Monitoring: Easily monitor live stats, and mhash rates of your miners. Source: Eric Zhivalyuk ————————————————————————————————————————————————————————————————————————————————————————————————————————————–

ADDITIONAL MINING SOFTWARE:

Mining apps

Source: Bitcoinx ______________________________________________________________________________________________________________________________________________________________________________________________________

Additional Mining Hardware Information:

Mining hardware comparison Below are some statistics about the mining performance of various hardware used in a mining rig. The table shows (mostly) stock clock numbers. 10-20% performance improvement can be achieved with CPU overclocking tools. Notes:
  • kHash/s = total hashing speed of all cores added together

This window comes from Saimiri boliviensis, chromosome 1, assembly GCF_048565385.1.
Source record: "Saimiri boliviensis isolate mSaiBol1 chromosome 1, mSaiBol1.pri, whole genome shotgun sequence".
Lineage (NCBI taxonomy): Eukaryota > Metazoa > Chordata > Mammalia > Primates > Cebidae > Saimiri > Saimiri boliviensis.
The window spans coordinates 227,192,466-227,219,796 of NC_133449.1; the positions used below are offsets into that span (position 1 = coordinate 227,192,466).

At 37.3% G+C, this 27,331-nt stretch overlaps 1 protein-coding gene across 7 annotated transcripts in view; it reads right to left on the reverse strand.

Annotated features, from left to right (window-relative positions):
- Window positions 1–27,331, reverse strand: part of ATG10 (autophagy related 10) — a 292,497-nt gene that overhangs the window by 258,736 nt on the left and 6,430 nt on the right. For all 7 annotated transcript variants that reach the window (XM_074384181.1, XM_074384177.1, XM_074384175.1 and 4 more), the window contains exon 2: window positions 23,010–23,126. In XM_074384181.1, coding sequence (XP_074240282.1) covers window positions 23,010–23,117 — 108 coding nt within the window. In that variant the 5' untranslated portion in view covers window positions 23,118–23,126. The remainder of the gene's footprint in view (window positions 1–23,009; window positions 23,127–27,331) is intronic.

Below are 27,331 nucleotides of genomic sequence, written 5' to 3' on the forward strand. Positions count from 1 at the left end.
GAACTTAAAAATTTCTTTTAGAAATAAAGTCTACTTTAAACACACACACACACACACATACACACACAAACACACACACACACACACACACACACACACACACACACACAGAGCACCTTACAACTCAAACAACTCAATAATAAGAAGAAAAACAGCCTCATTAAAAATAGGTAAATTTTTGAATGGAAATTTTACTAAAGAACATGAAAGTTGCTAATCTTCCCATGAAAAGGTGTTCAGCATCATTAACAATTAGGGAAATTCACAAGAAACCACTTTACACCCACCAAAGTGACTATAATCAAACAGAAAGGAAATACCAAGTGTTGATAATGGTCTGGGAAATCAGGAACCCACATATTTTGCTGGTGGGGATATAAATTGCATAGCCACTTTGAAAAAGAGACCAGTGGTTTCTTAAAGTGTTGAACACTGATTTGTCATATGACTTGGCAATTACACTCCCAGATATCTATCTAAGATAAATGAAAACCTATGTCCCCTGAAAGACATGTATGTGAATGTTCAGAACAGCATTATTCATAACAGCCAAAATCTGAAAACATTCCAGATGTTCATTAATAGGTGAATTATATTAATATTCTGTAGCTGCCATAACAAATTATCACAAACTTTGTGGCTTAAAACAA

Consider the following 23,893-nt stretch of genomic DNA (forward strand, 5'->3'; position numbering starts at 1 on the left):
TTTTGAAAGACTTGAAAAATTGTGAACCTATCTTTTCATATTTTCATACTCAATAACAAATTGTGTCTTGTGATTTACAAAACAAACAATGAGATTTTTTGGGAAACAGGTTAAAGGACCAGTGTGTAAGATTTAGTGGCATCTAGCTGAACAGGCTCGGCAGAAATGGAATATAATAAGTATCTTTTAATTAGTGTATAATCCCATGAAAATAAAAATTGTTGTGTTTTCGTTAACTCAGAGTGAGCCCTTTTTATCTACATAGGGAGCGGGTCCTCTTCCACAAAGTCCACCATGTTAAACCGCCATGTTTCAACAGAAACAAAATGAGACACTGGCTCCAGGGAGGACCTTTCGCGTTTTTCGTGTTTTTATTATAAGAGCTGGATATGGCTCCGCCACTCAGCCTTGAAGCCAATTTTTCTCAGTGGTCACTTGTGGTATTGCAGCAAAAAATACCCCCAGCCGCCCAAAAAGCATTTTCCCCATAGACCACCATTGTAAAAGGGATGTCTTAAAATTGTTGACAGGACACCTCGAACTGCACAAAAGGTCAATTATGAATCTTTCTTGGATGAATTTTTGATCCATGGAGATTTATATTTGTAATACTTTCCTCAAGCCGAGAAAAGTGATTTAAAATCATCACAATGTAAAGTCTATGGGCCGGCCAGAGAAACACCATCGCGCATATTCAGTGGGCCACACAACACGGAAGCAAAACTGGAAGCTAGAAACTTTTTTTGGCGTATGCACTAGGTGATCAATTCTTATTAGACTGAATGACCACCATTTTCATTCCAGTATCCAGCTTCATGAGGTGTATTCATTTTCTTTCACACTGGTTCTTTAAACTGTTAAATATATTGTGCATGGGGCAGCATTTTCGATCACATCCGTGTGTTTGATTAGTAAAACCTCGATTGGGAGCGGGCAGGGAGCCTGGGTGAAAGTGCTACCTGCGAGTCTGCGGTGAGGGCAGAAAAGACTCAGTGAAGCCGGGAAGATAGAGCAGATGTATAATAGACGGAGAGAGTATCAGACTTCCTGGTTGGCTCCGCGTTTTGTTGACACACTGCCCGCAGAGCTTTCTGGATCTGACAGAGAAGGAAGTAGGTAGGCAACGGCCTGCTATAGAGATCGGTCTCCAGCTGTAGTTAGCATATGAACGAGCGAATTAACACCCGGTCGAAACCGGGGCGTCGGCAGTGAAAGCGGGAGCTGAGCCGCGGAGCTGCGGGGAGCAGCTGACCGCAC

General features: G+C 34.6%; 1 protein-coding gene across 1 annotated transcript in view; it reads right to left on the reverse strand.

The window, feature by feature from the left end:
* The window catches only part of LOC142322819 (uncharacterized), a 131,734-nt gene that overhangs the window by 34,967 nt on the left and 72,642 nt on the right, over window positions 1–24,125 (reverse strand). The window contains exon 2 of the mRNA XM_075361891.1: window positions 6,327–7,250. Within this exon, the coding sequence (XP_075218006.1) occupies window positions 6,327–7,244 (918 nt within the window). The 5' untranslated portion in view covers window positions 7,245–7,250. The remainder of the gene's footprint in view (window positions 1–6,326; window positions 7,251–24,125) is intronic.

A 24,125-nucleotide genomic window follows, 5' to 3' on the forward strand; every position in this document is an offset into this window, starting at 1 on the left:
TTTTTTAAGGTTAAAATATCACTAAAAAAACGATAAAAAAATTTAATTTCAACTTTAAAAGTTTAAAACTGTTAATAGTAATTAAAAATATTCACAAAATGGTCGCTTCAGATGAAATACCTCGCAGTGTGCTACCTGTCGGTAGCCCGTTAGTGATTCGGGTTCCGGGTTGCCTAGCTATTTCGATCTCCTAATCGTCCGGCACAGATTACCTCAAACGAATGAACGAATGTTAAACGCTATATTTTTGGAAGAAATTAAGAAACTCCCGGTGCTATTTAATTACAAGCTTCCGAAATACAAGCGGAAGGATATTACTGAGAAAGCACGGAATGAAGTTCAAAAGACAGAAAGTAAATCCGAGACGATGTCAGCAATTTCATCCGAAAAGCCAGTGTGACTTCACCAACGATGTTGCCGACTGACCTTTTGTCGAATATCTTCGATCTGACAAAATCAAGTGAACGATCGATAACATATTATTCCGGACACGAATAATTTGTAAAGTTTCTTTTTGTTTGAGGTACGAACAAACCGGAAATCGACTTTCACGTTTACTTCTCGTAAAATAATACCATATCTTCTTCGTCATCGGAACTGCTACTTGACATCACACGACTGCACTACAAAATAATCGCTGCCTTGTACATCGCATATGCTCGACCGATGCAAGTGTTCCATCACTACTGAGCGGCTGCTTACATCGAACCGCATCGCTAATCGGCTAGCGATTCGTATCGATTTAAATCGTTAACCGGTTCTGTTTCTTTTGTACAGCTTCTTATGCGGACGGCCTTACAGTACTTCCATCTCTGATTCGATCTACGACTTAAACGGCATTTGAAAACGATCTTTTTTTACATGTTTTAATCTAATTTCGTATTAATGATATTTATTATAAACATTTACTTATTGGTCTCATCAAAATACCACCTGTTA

Table of Contents

Intel CPUs

Model kHash/s Watts Clock (GHz) Cores Miner Command line arguments Operating system Notes
Intel Pentium M 740 0.8 ? 1.73 1 pooler’s cpuminer 2.2.2 Windows XP Pro. 32-bit
Intel Pentium M 1.23 ? 1.60 1 pooler’s cpuminer 2.2 Gentoo Linux, 32-bit
Intel Atom N270 2.57 5.5 (TDP) 1.66 1 pooler’s cpuminer 2.2.2 Ubuntu Linux, 32-bit
Intel Atom N450 2.61 5.5 (TDP) 1.66 1 pooler’s cpuminer 2.2.2 Ubuntu Linux, 64-bit
Intel Atom N2800 5.81 6.5 (TDP) 1.87 2 (4 threads) pooler’s cpuminer 2.2.2 Xubuntu 12.04, 64bit with no desktop just command line
Intel Pentium Dual T3400 8.5 35 (TDP) 2.16 2 pooler’s cpuminer 2.2.2 Ubuntu 12.04, 64-bit
Intel Celeron 440 4 35 (TDP) 2.0 1 pooler’s cpuminer 2.2.2 Ubuntu 12.04, 64-bit
Intel Core 2 Duo T5500 7.28 ? 1.66 2 pooler’s cpuminer 2.2.2 Gentoo Linux, 64-bit
Intel Core 2 Duo T7250 5 ? 2.00 2 pooler’s cpuminer v? Ubuntu 8 running under wine
Intel Core 2 Duo T7500 6.5 ? 2.20 2 pooler’s cpuminer 2.2 Windows Vista 32-bit